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Logic machines and diagrams

DOI: 10.4324/9780415249126-Y038-1
Version: v1,  Published online: 1998
Retrieved April 24, 2019, from

Article Summary

By ‘logical diagrams’ we generally mean any two-dimensional representations of logical relationships, such as of class inclusion or consequence. One usually also means representations using non-typographical symbols or geometric figures. Such diagrams were first used in the seventeenth and eighteenth centuries, but gained wide currency only in the nineteenth; the best known are the Euler and Venn diagrams. It is an open question whether logical diagrams are useful only as elementary pedagogical devices, or have implications for advanced logical research.

The conception of an organism, the mind, or of the universe as ‘machine’ was not really attractive and useful until machines were widespread, complex and able to perform interesting tasks. This occurred first in the late Renaissance, and initiated ways of thinking that dominated the seventeenth and eighteenth centuries. It was also becoming evident that machines could be used to perform some complex, repetitive or difficult tasks more reliably or faster than human beings.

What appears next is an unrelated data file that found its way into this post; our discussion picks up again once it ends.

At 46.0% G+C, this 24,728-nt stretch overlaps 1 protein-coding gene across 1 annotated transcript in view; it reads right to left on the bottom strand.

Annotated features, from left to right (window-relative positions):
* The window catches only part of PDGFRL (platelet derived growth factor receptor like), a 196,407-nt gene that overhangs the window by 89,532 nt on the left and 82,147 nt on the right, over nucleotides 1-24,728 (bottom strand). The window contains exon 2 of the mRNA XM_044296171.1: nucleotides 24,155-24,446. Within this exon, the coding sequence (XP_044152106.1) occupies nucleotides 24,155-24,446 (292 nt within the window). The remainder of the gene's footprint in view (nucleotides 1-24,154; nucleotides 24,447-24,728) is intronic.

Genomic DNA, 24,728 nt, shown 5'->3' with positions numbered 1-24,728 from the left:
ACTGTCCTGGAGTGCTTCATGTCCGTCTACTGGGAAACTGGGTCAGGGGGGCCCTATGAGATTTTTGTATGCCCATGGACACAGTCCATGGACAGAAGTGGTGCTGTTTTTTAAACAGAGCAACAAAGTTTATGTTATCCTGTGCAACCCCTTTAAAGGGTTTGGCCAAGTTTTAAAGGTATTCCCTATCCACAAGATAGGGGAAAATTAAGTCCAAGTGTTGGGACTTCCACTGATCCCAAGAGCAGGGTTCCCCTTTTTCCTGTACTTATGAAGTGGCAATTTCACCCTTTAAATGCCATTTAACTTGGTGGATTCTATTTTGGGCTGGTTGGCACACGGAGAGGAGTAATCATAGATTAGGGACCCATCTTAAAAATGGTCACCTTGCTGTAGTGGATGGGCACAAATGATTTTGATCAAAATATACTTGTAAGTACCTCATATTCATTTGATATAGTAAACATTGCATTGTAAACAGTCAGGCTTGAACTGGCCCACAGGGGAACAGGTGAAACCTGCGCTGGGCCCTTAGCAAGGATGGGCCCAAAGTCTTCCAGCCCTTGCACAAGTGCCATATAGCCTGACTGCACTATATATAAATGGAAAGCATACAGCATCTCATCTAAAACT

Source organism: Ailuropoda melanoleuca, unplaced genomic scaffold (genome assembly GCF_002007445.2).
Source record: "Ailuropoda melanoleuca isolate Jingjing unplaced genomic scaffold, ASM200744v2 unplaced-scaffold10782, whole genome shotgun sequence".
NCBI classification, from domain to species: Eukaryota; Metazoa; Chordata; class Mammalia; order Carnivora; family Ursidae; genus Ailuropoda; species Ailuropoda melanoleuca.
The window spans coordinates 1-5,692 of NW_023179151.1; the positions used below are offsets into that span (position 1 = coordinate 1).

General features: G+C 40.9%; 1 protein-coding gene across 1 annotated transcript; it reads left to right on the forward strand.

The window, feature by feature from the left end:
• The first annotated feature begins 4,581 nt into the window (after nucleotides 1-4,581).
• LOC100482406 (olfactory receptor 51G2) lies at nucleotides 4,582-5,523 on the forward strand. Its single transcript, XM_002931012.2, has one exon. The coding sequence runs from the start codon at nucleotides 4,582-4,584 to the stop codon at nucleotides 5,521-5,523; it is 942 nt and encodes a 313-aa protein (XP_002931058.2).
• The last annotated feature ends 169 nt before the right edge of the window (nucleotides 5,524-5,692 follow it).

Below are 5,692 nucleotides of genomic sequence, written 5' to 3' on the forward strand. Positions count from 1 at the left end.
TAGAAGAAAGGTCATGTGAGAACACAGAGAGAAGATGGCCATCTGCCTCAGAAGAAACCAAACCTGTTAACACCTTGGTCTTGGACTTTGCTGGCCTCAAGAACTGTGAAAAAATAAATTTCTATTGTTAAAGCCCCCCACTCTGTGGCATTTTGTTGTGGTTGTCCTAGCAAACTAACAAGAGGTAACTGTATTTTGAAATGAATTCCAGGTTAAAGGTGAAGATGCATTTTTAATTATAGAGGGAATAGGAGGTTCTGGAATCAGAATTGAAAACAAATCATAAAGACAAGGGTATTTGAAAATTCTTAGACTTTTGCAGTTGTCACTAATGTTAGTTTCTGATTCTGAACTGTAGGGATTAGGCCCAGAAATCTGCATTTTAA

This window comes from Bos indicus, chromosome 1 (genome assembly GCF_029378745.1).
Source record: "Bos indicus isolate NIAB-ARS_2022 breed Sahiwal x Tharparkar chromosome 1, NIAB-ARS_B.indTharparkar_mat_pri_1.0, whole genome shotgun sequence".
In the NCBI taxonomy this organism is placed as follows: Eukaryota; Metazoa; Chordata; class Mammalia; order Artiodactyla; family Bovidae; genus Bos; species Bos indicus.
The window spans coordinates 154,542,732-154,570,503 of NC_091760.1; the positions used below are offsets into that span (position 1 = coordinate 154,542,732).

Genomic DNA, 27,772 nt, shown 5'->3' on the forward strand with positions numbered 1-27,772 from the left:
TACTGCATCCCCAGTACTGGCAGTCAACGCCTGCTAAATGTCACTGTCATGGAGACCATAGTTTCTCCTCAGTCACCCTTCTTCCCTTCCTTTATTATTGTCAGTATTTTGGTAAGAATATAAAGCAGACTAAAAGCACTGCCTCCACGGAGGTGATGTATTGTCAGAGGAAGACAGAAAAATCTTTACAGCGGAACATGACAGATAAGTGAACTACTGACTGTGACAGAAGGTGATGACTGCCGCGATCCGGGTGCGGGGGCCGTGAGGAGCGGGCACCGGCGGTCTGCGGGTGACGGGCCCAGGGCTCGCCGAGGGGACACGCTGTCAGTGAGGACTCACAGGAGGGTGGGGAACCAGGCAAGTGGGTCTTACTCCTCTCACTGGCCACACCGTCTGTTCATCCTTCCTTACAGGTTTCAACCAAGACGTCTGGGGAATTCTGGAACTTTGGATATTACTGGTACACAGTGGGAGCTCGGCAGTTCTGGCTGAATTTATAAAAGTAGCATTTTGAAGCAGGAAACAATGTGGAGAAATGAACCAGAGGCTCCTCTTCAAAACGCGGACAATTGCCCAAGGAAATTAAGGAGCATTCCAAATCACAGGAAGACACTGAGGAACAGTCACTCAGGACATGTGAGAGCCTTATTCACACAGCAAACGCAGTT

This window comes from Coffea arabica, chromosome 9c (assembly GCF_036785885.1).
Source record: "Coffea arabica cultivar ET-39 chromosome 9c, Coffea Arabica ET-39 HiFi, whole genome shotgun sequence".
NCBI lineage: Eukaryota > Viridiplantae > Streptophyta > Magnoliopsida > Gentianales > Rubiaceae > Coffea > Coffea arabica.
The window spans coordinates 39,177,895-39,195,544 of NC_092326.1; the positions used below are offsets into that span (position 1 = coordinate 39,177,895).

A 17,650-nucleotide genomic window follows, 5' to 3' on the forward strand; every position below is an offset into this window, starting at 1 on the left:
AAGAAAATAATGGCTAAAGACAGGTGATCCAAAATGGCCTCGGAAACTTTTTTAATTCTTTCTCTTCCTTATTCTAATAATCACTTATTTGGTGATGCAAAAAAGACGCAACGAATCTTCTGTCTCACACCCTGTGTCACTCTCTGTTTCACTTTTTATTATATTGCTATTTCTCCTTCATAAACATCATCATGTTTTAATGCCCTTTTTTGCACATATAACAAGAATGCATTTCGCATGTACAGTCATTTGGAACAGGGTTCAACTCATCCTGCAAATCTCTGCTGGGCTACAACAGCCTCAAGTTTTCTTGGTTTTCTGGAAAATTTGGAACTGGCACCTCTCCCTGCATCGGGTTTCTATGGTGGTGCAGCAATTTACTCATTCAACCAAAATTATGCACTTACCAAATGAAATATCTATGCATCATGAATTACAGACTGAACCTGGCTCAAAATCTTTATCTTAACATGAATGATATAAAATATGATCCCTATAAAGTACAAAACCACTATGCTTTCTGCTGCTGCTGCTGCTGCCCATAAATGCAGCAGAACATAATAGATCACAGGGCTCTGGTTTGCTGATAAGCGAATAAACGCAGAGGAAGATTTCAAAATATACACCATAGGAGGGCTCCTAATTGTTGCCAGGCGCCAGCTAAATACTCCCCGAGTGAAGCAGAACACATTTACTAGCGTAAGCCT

The very idea of machines that can perform ‘symbolic’ tasks, such as mathematical, logical or, eventually, linguistic ones required first a symbolism. For this reason, the idea of computers for mathematical or logical tasks, and systems of mathematical and logical notation, are strongly intertwined: one must have efficient ways of feeding information into a machine, and interpreting the results.

Citing this article:
Dipert, Randall R.. Logic machines and diagrams, 1998, doi:10.4324/9780415249126-Y038-1. Routledge Encyclopedia of Philosophy, Taylor and Francis,
Copyright © 1998-2019 Routledge.

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